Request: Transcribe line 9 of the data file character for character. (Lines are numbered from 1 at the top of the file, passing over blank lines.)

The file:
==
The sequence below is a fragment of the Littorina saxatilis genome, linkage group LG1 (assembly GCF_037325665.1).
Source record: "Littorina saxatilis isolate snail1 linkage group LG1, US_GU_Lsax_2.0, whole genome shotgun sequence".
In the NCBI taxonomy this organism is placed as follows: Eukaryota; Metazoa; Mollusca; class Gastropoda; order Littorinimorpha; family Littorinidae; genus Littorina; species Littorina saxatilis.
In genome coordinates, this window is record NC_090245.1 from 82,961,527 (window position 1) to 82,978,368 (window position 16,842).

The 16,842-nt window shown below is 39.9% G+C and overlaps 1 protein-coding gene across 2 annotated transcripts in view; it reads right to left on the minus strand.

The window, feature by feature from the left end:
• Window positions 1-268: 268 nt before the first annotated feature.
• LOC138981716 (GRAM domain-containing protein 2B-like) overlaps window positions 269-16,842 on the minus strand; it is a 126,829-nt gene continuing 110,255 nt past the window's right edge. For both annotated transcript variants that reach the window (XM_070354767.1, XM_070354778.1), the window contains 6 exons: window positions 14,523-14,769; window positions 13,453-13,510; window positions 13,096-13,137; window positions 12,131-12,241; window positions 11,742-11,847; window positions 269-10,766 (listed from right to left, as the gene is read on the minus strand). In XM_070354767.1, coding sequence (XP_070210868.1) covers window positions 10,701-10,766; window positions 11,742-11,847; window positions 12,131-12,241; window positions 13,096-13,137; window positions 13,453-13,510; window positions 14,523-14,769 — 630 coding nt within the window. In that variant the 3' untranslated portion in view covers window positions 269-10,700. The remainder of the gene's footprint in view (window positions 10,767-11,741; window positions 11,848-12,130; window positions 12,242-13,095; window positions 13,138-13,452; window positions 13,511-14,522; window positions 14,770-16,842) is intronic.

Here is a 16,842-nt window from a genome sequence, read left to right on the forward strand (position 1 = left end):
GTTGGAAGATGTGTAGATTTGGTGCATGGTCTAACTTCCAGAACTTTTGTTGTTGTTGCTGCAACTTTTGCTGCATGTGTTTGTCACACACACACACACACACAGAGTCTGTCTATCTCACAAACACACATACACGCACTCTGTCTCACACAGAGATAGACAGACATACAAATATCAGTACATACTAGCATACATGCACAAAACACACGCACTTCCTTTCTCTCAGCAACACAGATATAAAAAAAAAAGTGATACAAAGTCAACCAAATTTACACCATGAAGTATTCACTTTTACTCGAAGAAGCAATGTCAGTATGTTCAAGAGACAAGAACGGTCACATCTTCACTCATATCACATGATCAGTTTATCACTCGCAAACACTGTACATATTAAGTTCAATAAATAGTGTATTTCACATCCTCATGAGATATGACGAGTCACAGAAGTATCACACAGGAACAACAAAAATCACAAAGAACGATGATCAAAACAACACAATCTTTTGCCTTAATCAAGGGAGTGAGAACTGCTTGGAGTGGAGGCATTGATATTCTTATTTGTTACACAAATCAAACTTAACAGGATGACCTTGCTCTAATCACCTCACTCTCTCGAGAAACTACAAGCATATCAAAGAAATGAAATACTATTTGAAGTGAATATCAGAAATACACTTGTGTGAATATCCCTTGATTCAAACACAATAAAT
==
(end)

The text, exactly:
Here is a 16,842-nt window from a genome sequence, read left to right on the forward strand (position 1 = left end):